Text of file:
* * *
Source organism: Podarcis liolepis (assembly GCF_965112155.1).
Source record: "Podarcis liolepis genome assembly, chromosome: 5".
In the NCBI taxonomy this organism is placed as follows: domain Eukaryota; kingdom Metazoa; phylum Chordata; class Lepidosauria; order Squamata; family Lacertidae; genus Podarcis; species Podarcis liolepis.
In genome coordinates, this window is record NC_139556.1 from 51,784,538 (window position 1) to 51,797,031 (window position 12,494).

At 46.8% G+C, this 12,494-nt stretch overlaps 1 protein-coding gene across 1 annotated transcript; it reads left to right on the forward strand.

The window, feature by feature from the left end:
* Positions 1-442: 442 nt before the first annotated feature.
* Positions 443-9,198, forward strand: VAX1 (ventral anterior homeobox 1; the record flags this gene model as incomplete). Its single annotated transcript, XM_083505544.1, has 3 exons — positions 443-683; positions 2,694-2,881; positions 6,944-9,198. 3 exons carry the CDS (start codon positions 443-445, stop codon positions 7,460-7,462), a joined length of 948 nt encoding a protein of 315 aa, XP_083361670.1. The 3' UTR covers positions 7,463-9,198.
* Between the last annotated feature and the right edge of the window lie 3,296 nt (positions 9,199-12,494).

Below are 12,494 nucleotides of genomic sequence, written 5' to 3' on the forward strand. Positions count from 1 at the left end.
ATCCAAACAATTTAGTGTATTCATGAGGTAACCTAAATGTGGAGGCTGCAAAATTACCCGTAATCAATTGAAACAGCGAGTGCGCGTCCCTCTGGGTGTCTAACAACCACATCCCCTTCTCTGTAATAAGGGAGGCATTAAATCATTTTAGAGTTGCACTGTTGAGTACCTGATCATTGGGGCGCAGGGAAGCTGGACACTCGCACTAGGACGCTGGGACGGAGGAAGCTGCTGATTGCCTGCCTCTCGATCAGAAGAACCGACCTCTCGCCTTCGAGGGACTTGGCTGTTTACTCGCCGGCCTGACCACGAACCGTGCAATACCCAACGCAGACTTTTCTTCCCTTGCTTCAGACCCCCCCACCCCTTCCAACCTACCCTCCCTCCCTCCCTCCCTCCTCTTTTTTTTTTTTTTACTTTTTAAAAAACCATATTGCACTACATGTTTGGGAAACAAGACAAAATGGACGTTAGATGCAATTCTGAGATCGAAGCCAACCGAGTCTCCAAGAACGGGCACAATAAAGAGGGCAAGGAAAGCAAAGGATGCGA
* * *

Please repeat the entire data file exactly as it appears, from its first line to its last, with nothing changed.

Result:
Source organism: Podarcis liolepis (assembly GCF_965112155.1).
Source record: "Podarcis liolepis genome assembly, chromosome: 5".
In the NCBI taxonomy this organism is placed as follows: domain Eukaryota; kingdom Metazoa; phylum Chordata; class Lepidosauria; order Squamata; family Lacertidae; genus Podarcis; species Podarcis liolepis.
In genome coordinates, this window is record NC_139556.1 from 51,784,538 (window position 1) to 51,797,031 (window position 12,494).

At 46.8% G+C, this 12,494-nt stretch overlaps 1 protein-coding gene across 1 annotated transcript; it reads left to right on the forward strand.

The window, feature by feature from the left end:
* Positions 1-442: 442 nt before the first annotated feature.
* Positions 443-9,198, forward strand: VAX1 (ventral anterior homeobox 1; the record flags this gene model as incomplete). Its single annotated transcript, XM_083505544.1, has 3 exons — positions 443-683; positions 2,694-2,881; positions 6,944-9,198. 3 exons carry the CDS (start codon positions 443-445, stop codon positions 7,460-7,462), a joined length of 948 nt encoding a protein of 315 aa, XP_083361670.1. The 3' UTR covers positions 7,463-9,198.
* Between the last annotated feature and the right edge of the window lie 3,296 nt (positions 9,199-12,494).

Below are 12,494 nucleotides of genomic sequence, written 5' to 3' on the forward strand. Positions count from 1 at the left end.
ATCCAAACAATTTAGTGTATTCATGAGGTAACCTAAATGTGGAGGCTGCAAAATTACCCGTAATCAATTGAAACAGCGAGTGCGCGTCCCTCTGGGTGTCTAACAACCACATCCCCTTCTCTGTAATAAGGGAGGCATTAAATCATTTTAGAGTTGCACTGTTGAGTACCTGATCATTGGGGCGCAGGGAAGCTGGACACTCGCACTAGGACGCTGGGACGGAGGAAGCTGCTGATTGCCTGCCTCTCGATCAGAAGAACCGACCTCTCGCCTTCGAGGGACTTGGCTGTTTACTCGCCGGCCTGACCACGAACCGTGCAATACCCAACGCAGACTTTTCTTCCCTTGCTTCAGACCCCCCCACCCCTTCCAACCTACCCTCCCTCCCTCCCTCCCTCCTCTTTTTTTTTTTTTTACTTTTTAAAAAACCATATTGCACTACATGTTTGGGAAACAAGACAAAATGGACGTTAGATGCAATTCTGAGATCGAAGCCAACCGAGTCTCCAAGAACGGGCACAATAAAGAGGGCAAGGAAAGCAAAGGATGCGA